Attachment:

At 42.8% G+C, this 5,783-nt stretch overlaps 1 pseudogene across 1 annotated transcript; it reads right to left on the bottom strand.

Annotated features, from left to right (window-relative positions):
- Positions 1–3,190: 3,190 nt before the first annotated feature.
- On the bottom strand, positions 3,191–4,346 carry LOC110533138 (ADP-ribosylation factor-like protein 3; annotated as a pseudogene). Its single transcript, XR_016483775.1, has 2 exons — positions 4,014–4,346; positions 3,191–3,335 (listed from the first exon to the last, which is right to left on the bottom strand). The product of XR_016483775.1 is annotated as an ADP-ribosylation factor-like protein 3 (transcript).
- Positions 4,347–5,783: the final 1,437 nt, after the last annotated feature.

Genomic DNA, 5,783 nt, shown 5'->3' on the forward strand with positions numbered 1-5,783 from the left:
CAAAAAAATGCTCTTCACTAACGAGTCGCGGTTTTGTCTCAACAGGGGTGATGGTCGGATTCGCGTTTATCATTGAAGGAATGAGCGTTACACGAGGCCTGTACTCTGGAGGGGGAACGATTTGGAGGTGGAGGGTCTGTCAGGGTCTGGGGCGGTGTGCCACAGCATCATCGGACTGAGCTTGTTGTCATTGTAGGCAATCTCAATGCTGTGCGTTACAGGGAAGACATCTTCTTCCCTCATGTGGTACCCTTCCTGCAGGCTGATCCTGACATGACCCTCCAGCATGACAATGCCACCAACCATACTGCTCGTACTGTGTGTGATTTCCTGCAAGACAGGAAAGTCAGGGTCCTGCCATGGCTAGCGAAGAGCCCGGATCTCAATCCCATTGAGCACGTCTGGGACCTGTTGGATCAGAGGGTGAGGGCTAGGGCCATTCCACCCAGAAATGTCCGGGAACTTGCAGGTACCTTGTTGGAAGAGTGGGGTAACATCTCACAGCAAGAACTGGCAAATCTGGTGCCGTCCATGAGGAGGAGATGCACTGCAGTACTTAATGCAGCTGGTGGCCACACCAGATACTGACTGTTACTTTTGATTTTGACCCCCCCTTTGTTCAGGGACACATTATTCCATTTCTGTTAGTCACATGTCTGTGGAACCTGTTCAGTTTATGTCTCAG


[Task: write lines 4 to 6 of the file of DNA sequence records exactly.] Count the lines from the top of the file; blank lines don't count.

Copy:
- On the bottom strand, positions 3,191–4,346 carry LOC110533138 (ADP-ribosylation factor-like protein 3; annotated as a pseudogene). Its single transcript, XR_016483775.1, has 2 exons — positions 4,014–4,346; positions 3,191–3,335 (listed from the first exon to the last, which is right to left on the bottom strand). The product of XR_016483775.1 is annotated as an ADP-ribosylation factor-like protein 3 (transcript).
- Positions 4,347–5,783: the final 1,437 nt, after the last annotated feature.

Genomic DNA, 5,783 nt, shown 5'->3' on the forward strand with positions numbered 1-5,783 from the left: